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Demonstrating An Epidemic

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    National Health Museum

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Demonstrating An Epidemic

This experiment allows learners to experience a small scale "epidemic," demonstrating the ease with which disease organisms are spread, and enables learners to determine the originator of the "epidemic." Learners will transfer live bacteria by hand contact, then transfer an inoculum to a nutrient agar plate for 24 hour incubation. After incubation, plates are observed for growth of the microbial agent. By arranging the plates in the order of hand contact, it can be determined which individual received the original contaminant and started the "epidemic," which individuals transferred the organism yet did not grow it out (carriers), and how dosage, or amount of contamination, affects getting a disease. Other means of microbial transmission (air, water, body fluids, fomites) may also be discussed. This lesson guide includes safety precautions, questions, and an additional activity to simulate vaccination.

Quick Guide

Preparation Time:
4 to 24 hours

Learning Time:
4 to 24 hours

Estimated Materials Cost:
Over $20 per group of students

Age Range:
Ages 14 - adult

Resource Types:
Activity, Experiment/Lab Activity, Lesson/Lesson Plan, Simulation


Materials List (per group of students)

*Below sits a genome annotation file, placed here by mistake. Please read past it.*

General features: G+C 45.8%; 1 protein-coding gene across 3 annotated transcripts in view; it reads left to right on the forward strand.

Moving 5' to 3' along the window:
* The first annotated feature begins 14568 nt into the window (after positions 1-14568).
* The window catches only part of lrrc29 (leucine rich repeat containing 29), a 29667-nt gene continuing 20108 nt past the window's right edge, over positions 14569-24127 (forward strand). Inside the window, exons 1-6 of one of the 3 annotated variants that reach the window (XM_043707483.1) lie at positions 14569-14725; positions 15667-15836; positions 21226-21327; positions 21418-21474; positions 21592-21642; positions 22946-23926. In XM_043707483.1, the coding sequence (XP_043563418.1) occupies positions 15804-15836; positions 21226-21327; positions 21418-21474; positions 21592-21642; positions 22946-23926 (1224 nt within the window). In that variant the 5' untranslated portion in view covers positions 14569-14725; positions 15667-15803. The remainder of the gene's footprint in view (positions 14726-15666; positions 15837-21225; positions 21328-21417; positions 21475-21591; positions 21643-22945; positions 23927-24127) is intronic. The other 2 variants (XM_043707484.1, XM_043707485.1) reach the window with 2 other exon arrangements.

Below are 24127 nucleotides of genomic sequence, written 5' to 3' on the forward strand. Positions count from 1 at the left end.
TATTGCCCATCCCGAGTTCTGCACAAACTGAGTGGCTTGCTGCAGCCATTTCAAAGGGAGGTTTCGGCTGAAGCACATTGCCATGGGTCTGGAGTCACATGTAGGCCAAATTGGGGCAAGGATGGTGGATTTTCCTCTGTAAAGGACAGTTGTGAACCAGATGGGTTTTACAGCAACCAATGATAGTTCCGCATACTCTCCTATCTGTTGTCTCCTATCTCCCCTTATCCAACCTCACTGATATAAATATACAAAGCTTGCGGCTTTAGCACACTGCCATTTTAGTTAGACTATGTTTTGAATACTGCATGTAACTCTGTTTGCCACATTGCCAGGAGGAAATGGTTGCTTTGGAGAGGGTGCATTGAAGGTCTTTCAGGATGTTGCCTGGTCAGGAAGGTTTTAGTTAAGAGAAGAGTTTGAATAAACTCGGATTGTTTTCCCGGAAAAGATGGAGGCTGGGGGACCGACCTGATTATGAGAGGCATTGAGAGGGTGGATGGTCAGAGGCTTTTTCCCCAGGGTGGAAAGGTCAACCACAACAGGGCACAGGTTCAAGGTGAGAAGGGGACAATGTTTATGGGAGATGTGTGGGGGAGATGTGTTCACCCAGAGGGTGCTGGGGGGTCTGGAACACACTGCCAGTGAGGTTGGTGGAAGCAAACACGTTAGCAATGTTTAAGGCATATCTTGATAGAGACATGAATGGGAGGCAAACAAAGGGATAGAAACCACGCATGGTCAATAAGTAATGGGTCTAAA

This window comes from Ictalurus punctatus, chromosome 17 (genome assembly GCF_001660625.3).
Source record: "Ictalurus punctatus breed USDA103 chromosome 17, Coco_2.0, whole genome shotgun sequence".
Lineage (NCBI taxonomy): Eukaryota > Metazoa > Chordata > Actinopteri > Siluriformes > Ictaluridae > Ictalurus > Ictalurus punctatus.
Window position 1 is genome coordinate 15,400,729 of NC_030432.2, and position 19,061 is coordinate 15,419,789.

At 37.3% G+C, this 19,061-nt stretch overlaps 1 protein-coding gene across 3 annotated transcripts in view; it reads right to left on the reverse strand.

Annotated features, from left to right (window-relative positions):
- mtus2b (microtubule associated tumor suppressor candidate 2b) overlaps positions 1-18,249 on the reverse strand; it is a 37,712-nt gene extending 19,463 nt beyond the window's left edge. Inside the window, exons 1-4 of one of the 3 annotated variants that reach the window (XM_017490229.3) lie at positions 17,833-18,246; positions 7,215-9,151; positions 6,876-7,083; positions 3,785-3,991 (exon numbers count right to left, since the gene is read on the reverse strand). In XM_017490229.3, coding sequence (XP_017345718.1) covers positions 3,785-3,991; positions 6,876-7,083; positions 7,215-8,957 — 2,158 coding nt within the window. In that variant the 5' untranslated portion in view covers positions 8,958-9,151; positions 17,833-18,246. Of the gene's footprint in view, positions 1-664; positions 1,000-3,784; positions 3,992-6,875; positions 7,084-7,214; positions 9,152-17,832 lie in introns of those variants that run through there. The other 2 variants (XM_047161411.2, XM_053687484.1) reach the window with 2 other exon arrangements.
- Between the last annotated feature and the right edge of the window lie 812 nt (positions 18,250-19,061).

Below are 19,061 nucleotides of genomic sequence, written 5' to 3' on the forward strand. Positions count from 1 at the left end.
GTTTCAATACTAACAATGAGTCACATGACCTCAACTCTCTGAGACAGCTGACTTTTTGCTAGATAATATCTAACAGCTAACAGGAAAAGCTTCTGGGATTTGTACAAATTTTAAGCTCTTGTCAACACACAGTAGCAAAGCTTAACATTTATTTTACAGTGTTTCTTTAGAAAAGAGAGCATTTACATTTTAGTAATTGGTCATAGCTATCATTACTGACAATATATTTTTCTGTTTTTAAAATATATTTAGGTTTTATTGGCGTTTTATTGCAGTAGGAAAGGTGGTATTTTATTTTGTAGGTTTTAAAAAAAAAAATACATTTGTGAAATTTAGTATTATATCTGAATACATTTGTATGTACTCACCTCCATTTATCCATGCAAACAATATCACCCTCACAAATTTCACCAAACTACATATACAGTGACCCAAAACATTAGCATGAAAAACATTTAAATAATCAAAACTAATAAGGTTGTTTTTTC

• 1- 24 hour nutrient broth culture of Micrococcus roseus or Serratia marcescens
  • Sterile water
  • Sterile serological pipette
  • Hard candy (peppermints work well)
  • Sterile Petri dishes
  • Sterile cotton swabs
  • Disinfectant hand soap
  • Disinfectant cleaner
  • Disposable gloves
  • Laboratory marker
  • Lab coats
  • Incubator, 32-37degC


  • Life Sciences
    • Cells
      • Chemistry of Life
    • Diversity of Life
      • Viruses and Bacteria
    • Human Body
      • Health and Nutrition
      • Medicine
      • Immune System
  • Mathematics
    • Data Analysis and Probability
      • Data Analysis
      • Data Collection
  • Physical Sciences
    • Chemistry
      • Chemistry of Life
  • The Nature of Science
    • The Scientific Process
      • Conducting Investigations
      • Gathering Data
      • Formulating Explanations
      • Communicating Results

Informal Categories

  • Food and Cooking


To use this activity, learners need to:

  • see
  • see color
  • read
  • touch

Learning styles supported:

  • Involves hands-on or lab activities


This resource is part of:

Access Rights:

  • Free access


  • Powel, M. Beth


  • All Rights Reserved, Access Excellence @ the National Health Museum, ©2009


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